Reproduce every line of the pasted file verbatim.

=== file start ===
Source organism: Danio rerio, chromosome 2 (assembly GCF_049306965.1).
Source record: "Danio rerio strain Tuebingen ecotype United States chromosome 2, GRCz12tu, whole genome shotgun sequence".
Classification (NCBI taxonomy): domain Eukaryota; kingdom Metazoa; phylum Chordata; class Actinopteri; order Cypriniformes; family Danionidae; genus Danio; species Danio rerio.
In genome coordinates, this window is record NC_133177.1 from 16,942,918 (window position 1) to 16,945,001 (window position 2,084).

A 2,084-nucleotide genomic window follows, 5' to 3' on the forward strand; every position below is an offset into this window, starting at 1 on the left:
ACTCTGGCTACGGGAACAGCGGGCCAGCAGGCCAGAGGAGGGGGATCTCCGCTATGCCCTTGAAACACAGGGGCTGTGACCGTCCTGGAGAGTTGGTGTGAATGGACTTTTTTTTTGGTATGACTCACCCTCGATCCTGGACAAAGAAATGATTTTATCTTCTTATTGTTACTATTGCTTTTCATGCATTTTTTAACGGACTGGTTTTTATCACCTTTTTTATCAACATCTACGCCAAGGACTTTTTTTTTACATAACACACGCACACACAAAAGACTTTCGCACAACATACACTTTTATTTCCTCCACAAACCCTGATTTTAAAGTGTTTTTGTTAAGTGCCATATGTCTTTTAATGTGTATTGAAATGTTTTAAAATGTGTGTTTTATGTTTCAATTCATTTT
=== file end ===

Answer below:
Source organism: Danio rerio, chromosome 2 (assembly GCF_049306965.1).
Source record: "Danio rerio strain Tuebingen ecotype United States chromosome 2, GRCz12tu, whole genome shotgun sequence".
Classification (NCBI taxonomy): domain Eukaryota; kingdom Metazoa; phylum Chordata; class Actinopteri; order Cypriniformes; family Danionidae; genus Danio; species Danio rerio.
In genome coordinates, this window is record NC_133177.1 from 16,942,918 (window position 1) to 16,945,001 (window position 2,084).

A 2,084-nucleotide genomic window follows, 5' to 3' on the forward strand; every position below is an offset into this window, starting at 1 on the left:
ACTCTGGCTACGGGAACAGCGGGCCAGCAGGCCAGAGGAGGGGGATCTCCGCTATGCCCTTGAAACACAGGGGCTGTGACCGTCCTGGAGAGTTGGTGTGAATGGACTTTTTTTTTGGTATGACTCACCCTCGATCCTGGACAAAGAAATGATTTTATCTTCTTATTGTTACTATTGCTTTTCATGCATTTTTTAACGGACTGGTTTTTATCACCTTTTTTATCAACATCTACGCCAAGGACTTTTTTTTTACATAACACACGCACACACAAAAGACTTTCGCACAACATACACTTTTATTTCCTCCACAAACCCTGATTTTAAAGTGTTTTTGTTAAGTGCCATATGTCTTTTAATGTGTATTGAAATGTTTTAAAATGTGTGTTTTATGTTTCAATTCATTTT